This is my personal thread in the English forum. My English is at an advanced level. I want to improve my fluency in English, so I'm studying everyday. I have been a user here for approximately two years, but I started using the site in March this year. I learn English at school, but I learnt most of it on my own. I'll go to school on weekdays, I'll am more active at the weekend. I prefer British English to American English, because British English is very beautiful [you can insert an emoticon to retain the flow of the sentence], but most of the popular sites, like Google, use American spelling, since they're based in the United States. But I prefer to use ‘colour’ instead of “color”. As everyone knows, my favourite singers are Ellie Goulding and Florence Welch. I'm an admirer of music and languages. I will ask you my questions about English here. [try to make more compound and complex sentences to make it flow better] My priority is to improve my fluency in English. because many people can speak English wherever you go. Music and languages make my life complete; I can't live without them; and of course, I love Karen Gillan. I want to end up the text here. Goodbye![Goodbye is usually used more for emphasis in written messages]
I prefer to use different spellings for different contexts, myself: color /ˈcələr/ v, colour /cɔˈlur/ n.
Eibhlín wrote:You know I always write my texts using British rules and words, but this time I will/shall try to write using American rules and words. So please correct my text according to written American spelling.

I'm going to improve my English. I actually write my English essays in British English, since we're all using British English materials, but it doesn't matter.

Some people simply say "America" instead of "The United States". Is this usage also correct? [Yes...no...sometimes...it depends. Mostly, you can. When being formal, "The United States" is preferred.]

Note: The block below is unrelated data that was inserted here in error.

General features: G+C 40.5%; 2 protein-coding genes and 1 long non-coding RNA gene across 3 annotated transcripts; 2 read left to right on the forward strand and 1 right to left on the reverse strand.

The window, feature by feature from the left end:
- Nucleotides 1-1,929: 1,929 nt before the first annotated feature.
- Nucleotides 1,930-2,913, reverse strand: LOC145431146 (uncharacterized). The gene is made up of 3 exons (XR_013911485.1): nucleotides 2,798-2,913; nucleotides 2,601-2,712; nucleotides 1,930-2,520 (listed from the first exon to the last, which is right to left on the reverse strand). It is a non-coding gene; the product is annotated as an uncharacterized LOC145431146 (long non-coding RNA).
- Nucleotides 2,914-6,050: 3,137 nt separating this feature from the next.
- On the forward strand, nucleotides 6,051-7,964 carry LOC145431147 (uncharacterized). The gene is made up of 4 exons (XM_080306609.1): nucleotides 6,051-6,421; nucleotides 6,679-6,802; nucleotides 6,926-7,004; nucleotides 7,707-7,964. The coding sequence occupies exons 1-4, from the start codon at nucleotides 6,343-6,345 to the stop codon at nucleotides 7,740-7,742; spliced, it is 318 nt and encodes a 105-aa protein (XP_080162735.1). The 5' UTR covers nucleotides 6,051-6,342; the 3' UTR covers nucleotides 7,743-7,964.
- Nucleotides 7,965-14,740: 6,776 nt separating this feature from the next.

English is spoken by millions of people, so you can communicate with many people if you can speak English, but I don't think only one foreign language is enough. I'm learning many languages as possible. My English is still around B2-C1. English is not my most favourite language [British spelling, not American], but I can understand English materials or texts very easily. I later realized that English is the key for learning other languages.

I'm going to end the text.

Another sidenote: while German is known for its ridiculous compound nouns (Rhabarberbarbarabarbarbarenbartbarbierbierbarbärbelrhabarberbarbarabarbarbarenbartbarbierbi-errhabarberbarbarabarbarbarenbartbarbierrhabarberbarbarabarbarbarenbarrhabarberbarbarabarrh-abarberbarbararhabarberkuchen), we in English are known for our ridiculously long compound sentences, and not just rarely used stuff, like the whole Rabarberbarbara ^that^, but commonly used stuff. It may not seem natural, but you'll eventually get it.

Re: English - Eibhlín

Posted: 2014-03-01, 3:51
by linguoboy
JuxtapositionQMan wrote:I haþ/have been